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Sahar Adatia.


You’d think people living and working in wealthy suburbs might have good reason to be concerned that criminals may strike at some point to steal expensive cars or gadgets or perhaps even jewellery.

But plants?

Indeed, for one brazen and bizarre thief roaming the streets of Perth’s affluent beachside suburb of Swanbourne, a plant was exactly what he was after.

The bold robbery took place on a Sunday evening in July 2021 around 5:45pm at the Ginger Owl, a homewares and lifestyle boutique situated on North Street, and, unbeknownst to the man at the time, his plant pillaging escapade was filmed on security vision.

In the footage, the man can be seen pulling up into a driveway outside the small shop in a small, silver sedan.

He gets out of his vehicle before scanning the surrounding area and then walks to the boot of his vehicle from which he can be seen pulling out a machete.

From there, the man stealthily moves towards the property and spots his victim – a $2,000 cactus planted outside the boutique.

Then, the thief quickly positions himself in front of the succulent before carving off the branches of the plant and loading them into the back of his sedan.

He then simply drives off.


Western Australia Police Spot Sedan in Relation to Two Other Plant Theft Incidents in Days Prior

As Western Australia Police carried out investigations of the plant thief, examinations of further CCTV footage led them to discover a similar sedan in relation to a series of other robberies that took place in the days leading up to the carved cactus.

According to Senior Sergeant Peter Gilmour, in one of the incidents, a sedan was noticed in Floreat on the Friday night, with CCTV footage revealing a man at a home on Tullow Road carrying a bucket and shovel and then digging up three cacti valued at about $300.

In the second incident, the same offender could be seen stealing a cactus worth $350 and endeavouring to “rip” out another from outside the home on the Saturday between 8pm and 2.45am the next morning.

Speaking of the plant theft, Senior Sergeant Gilmour said the situation was not uncommon.

“In my time in the western suburbs I’ve investigated wildflowers and rose bushes being stolen, so it’s quite common here,” he said, speaking to news outlet PerthNow.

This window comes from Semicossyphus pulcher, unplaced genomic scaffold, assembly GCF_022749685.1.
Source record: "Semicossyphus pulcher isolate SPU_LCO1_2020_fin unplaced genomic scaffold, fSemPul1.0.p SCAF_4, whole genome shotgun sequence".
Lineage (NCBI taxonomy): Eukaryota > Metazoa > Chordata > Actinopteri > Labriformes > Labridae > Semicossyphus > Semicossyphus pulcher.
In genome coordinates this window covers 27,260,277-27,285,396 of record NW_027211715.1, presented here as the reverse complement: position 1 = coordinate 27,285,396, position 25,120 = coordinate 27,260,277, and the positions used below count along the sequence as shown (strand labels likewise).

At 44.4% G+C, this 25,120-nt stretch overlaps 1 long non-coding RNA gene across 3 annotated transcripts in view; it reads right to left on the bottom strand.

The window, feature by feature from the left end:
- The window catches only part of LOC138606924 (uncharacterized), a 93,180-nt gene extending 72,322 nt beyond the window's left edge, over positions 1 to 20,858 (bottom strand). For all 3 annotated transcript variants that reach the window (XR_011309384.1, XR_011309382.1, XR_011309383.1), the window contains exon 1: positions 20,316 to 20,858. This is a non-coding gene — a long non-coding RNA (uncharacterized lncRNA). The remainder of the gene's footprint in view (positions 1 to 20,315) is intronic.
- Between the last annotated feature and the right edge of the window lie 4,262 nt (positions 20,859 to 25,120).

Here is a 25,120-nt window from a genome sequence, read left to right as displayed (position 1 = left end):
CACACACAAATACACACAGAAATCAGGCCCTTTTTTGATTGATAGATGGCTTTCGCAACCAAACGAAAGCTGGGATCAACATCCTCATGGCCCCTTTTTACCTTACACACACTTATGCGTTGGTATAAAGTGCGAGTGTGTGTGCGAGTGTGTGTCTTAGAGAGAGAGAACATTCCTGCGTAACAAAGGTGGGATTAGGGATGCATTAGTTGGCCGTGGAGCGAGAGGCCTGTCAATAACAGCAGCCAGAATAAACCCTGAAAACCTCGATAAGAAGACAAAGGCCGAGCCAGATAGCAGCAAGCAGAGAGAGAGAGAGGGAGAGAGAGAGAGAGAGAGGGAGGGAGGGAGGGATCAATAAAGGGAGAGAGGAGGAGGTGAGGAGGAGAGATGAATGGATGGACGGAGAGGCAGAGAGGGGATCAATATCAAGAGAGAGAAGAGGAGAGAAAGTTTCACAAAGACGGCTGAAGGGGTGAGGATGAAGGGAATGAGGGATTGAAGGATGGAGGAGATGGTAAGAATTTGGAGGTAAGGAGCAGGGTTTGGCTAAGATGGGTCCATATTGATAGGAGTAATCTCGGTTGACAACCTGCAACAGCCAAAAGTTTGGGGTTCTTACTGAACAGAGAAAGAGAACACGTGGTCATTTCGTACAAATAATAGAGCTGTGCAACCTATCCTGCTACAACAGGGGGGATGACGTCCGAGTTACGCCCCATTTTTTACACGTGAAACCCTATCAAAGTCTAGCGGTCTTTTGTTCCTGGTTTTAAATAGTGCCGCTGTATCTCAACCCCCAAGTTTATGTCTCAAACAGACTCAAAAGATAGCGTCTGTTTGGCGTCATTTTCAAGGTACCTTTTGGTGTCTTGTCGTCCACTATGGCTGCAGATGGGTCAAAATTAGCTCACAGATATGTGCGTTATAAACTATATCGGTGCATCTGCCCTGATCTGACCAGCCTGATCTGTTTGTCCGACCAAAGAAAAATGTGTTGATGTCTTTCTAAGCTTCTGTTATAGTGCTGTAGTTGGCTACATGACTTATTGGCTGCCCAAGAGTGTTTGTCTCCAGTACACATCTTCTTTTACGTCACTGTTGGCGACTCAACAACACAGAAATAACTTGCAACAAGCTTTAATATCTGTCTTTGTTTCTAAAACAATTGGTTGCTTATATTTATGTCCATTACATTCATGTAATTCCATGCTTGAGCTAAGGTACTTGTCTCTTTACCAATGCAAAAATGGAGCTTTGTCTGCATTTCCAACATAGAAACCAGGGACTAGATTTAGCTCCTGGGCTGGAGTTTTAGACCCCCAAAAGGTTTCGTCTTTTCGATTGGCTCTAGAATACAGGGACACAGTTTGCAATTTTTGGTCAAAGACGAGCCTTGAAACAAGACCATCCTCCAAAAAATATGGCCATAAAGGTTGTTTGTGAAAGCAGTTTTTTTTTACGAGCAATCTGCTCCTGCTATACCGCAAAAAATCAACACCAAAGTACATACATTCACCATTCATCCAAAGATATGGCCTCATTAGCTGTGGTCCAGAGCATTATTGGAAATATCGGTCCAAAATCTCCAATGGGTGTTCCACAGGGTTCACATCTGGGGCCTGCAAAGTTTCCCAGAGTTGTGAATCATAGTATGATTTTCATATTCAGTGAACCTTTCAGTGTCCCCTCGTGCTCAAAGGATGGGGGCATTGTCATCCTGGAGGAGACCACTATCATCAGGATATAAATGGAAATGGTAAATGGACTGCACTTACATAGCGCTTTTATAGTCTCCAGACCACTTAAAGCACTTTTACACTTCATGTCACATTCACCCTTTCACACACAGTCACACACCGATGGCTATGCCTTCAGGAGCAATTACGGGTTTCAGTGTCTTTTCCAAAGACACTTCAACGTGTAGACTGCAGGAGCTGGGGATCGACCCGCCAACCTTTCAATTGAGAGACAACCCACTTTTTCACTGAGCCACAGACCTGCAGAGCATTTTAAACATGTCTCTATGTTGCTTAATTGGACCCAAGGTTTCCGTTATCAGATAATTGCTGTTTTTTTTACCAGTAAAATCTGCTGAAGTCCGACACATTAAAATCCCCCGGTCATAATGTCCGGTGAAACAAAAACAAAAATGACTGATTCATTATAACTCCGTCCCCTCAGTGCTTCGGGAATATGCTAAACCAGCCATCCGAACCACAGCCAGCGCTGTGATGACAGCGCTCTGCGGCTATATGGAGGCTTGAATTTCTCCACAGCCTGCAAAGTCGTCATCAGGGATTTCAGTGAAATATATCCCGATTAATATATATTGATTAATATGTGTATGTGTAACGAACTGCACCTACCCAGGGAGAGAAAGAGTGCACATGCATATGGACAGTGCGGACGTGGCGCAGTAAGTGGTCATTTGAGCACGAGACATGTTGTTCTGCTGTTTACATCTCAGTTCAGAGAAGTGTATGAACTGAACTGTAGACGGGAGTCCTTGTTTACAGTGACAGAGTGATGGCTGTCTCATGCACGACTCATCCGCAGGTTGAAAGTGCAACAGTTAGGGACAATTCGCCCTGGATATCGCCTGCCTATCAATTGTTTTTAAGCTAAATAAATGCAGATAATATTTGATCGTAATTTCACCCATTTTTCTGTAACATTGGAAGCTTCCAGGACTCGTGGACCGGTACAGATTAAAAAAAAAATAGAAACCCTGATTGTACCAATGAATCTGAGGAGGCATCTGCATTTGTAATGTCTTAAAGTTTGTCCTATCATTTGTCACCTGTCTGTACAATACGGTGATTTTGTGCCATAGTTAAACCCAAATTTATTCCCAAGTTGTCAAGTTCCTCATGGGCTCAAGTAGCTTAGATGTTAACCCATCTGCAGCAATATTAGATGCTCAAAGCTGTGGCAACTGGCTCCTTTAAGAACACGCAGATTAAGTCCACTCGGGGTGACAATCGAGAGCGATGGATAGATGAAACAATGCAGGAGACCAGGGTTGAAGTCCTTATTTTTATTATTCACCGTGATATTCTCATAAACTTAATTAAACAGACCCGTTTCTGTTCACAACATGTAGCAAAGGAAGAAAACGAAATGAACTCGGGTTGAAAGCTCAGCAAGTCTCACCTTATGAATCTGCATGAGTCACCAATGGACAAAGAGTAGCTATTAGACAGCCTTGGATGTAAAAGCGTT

The offender is described as being tall with a fair complexion, solidly built, and at the time, was wearing a dark hooded top.

The thief was equipped with a machete, spade, gloves, and a bucket.

Following the series of cactus robberies, police appealed for anyone with information to come forward.

In the last few years and particularly against the COVID-19 pandemic that has witnessed Australians dedicate more time and money to home gardening and in turn fuel demand for greenery, an increasing number of thieves are pillaging plants from front yards and across public spaces.

Many of these end up getting off scot-free, despite the best efforts of residents and landscapers to hunt them down. 

To make matters worse, when it comes to covering the costs of replacing the stolen plants, more often than not, this falls on the responsibility of the resident or the landscapers for housing developments and public parks. 

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Stealing Plants in NSW

While it may not seem obvious, stealing plants from a garden is actually against the law. This is yet amongst the types of stealing offences in NSW.

If you are in NSW, according to section 520 of the Crimes Act 1900 (NSW), there is a maximum penalty of up to six months imprisonment, or a fine of $550, or both, where a person is caught stealing, or destroying, or damaging with intent to steal, any plant, root, fruit, or vegetable produce, growing in any garden, orchard, pleasure-ground, nursery-ground, hothouse, greenhouse, or conservatory.

In NSW, plant theft offences are dealt with in the Local Court. A Conviction can be avoided even if guilty if an offenders is sentenced with a section 10 dismissal.

Meanwhile, it should also be noted that plant theft and tree vandalism on public land is also against the law, with offenders facing fines starting from hundreds of dollars, again depending on severity of the circumstances.

In NSW, this offence is outlined in section 521 of the Crimes Act 1900.

Section 521 states that any person caught stealing, destroying or damaging with intent to steal, any cultivated root, or plant, used for the food of man or beast, or for medicine, or for distilling, or dyeing, or for any manufacture, and growing in any enclosed land, not being a garden, orchard, pleasure-ground, or nursery-ground, can face a fine of $220 for the offence.

In NSW, plant theft and tree vandalism on public land cases are also dealt with in the Local Court.

AUTHOR Criminal Defence Lawyers Australia

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